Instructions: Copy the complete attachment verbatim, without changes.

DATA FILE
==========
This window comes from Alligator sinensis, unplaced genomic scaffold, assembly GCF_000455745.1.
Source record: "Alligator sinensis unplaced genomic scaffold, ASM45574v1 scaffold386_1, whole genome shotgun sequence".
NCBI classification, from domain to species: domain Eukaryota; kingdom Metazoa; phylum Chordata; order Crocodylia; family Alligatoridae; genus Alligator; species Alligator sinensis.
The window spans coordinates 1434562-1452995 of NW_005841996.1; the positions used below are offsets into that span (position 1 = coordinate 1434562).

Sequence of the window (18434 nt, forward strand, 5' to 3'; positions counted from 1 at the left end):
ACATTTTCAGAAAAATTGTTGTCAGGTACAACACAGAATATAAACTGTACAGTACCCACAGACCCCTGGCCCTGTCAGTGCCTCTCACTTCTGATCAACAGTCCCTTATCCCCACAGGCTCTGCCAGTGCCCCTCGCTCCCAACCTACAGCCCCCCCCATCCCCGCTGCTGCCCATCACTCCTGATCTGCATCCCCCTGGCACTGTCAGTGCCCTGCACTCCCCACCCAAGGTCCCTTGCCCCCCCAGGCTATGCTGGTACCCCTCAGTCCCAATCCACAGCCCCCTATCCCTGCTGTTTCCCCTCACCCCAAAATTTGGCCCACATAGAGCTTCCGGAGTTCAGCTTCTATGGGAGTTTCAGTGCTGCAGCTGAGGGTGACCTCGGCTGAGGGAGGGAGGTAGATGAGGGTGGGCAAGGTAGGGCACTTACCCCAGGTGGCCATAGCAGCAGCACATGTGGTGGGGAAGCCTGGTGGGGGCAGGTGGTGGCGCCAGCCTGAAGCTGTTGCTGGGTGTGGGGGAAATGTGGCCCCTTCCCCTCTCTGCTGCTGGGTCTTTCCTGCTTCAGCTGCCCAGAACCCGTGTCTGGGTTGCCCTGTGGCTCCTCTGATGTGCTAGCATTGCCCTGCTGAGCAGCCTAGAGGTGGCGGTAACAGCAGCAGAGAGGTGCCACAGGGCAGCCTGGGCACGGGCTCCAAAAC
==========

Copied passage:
This window comes from Alligator sinensis, unplaced genomic scaffold, assembly GCF_000455745.1.
Source record: "Alligator sinensis unplaced genomic scaffold, ASM45574v1 scaffold386_1, whole genome shotgun sequence".
NCBI classification, from domain to species: domain Eukaryota; kingdom Metazoa; phylum Chordata; order Crocodylia; family Alligatoridae; genus Alligator; species Alligator sinensis.
The window spans coordinates 1434562-1452995 of NW_005841996.1; the positions used below are offsets into that span (position 1 = coordinate 1434562).

Sequence of the window (18434 nt, forward strand, 5' to 3'; positions counted from 1 at the left end):
ACATTTTCAGAAAAATTGTTGTCAGGTACAACACAGAATATAAACTGTACAGTACCCACAGACCCCTGGCCCTGTCAGTGCCTCTCACTTCTGATCAACAGTCCCTTATCCCCACAGGCTCTGCCAGTGCCCCTCGCTCCCAACCTACAGCCCCCCCCATCCCCGCTGCTGCCCATCACTCCTGATCTGCATCCCCCTGGCACTGTCAGTGCCCTGCACTCCCCACCCAAGGTCCCTTGCCCCCCCAGGCTATGCTGGTACCCCTCAGTCCCAATCCACAGCCCCCTATCCCTGCTGTTTCCCCTCACCCCAAAATTTGGCCCACATAGAGCTTCCGGAGTTCAGCTTCTATGGGAGTTTCAGTGCTGCAGCTGAGGGTGACCTCGGCTGAGGGAGGGAGGTAGATGAGGGTGGGCAAGGTAGGGCACTTACCCCAGGTGGCCATAGCAGCAGCACATGTGGTGGGGAAGCCTGGTGGGGGCAGGTGGTGGCGCCAGCCTGAAGCTGTTGCTGGGTGTGGGGGAAATGTGGCCCCTTCCCCTCTCTGCTGCTGGGTCTTTCCTGCTTCAGCTGCCCAGAACCCGTGTCTGGGTTGCCCTGTGGCTCCTCTGATGTGCTAGCATTGCCCTGCTGAGCAGCCTAGAGGTGGCGGTAACAGCAGCAGAGAGGTGCCACAGGGCAGCCTGGGCACGGGCTCCAAAAC